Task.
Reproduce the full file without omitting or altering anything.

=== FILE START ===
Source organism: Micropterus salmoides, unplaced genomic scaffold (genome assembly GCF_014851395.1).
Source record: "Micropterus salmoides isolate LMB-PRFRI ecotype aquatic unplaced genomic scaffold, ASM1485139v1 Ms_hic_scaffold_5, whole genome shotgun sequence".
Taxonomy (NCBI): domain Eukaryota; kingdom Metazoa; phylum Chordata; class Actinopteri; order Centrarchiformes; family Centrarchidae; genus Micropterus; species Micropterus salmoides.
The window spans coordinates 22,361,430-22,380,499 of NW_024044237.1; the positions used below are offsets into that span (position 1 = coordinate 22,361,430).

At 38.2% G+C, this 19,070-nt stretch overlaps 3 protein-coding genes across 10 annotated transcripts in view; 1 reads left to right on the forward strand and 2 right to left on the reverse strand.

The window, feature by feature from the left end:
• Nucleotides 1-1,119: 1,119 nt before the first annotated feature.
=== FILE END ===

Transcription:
Source organism: Micropterus salmoides, unplaced genomic scaffold (genome assembly GCF_014851395.1).
Source record: "Micropterus salmoides isolate LMB-PRFRI ecotype aquatic unplaced genomic scaffold, ASM1485139v1 Ms_hic_scaffold_5, whole genome shotgun sequence".
Taxonomy (NCBI): domain Eukaryota; kingdom Metazoa; phylum Chordata; class Actinopteri; order Centrarchiformes; family Centrarchidae; genus Micropterus; species Micropterus salmoides.
The window spans coordinates 22,361,430-22,380,499 of NW_024044237.1; the positions used below are offsets into that span (position 1 = coordinate 22,361,430).

At 38.2% G+C, this 19,070-nt stretch overlaps 3 protein-coding genes across 10 annotated transcripts in view; 1 reads left to right on the forward strand and 2 right to left on the reverse strand.

The window, feature by feature from the left end:
• Nucleotides 1-1,119: 1,119 nt before the first annotated feature.